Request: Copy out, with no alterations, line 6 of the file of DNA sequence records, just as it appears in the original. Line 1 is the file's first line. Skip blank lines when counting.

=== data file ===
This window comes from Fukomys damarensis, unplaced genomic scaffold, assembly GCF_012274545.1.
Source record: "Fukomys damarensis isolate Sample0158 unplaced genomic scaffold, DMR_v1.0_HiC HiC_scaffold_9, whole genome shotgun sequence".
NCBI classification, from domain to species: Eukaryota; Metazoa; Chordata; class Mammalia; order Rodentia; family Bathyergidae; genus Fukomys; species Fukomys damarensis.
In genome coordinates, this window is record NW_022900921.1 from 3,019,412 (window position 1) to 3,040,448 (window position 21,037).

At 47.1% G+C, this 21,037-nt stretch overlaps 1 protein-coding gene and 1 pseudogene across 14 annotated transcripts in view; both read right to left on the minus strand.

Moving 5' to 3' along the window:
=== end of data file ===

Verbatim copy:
Moving 5' to 3' along the window: